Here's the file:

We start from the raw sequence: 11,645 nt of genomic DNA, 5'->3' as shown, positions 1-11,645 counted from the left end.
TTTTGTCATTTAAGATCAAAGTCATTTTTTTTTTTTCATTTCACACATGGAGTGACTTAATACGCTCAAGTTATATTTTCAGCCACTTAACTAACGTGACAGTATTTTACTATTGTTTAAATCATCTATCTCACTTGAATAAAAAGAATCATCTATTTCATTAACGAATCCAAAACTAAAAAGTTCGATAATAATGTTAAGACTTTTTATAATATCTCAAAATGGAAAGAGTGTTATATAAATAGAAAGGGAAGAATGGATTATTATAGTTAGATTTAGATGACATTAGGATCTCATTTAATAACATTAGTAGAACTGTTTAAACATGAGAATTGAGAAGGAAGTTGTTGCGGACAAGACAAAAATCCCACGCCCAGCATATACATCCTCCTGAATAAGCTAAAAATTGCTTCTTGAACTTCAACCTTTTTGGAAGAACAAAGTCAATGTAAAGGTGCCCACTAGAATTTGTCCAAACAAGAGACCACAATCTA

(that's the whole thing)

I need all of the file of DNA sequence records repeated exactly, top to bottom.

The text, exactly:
We start from the raw sequence: 11,645 nt of genomic DNA, 5'->3' as shown, positions 1-11,645 counted from the left end.
TTTTGTCATTTAAGATCAAAGTCATTTTTTTTTTTTCATTTCACACATGGAGTGACTTAATACGCTCAAGTTATATTTTCAGCCACTTAACTAACGTGACAGTATTTTACTATTGTTTAAATCATCTATCTCACTTGAATAAAAAGAATCATCTATTTCATTAACGAATCCAAAACTAAAAAGTTCGATAATAATGTTAAGACTTTTTATAATATCTCAAAATGGAAAGAGTGTTATATAAATAGAAAGGGAAGAATGGATTATTATAGTTAGATTTAGATGACATTAGGATCTCATTTAATAACATTAGTAGAACTGTTTAAACATGAGAATTGAGAAGGAAGTTGTTGCGGACAAGACAAAAATCCCACGCCCAGCATATACATCCTCCTGAATAAGCTAAAAATTGCTTCTTGAACTTCAACCTTTTTGGAAGAACAAAGTCAATGTAAAGGTGCCCACTAGAATTTGTCCAAACAAGAGACCACAATCTA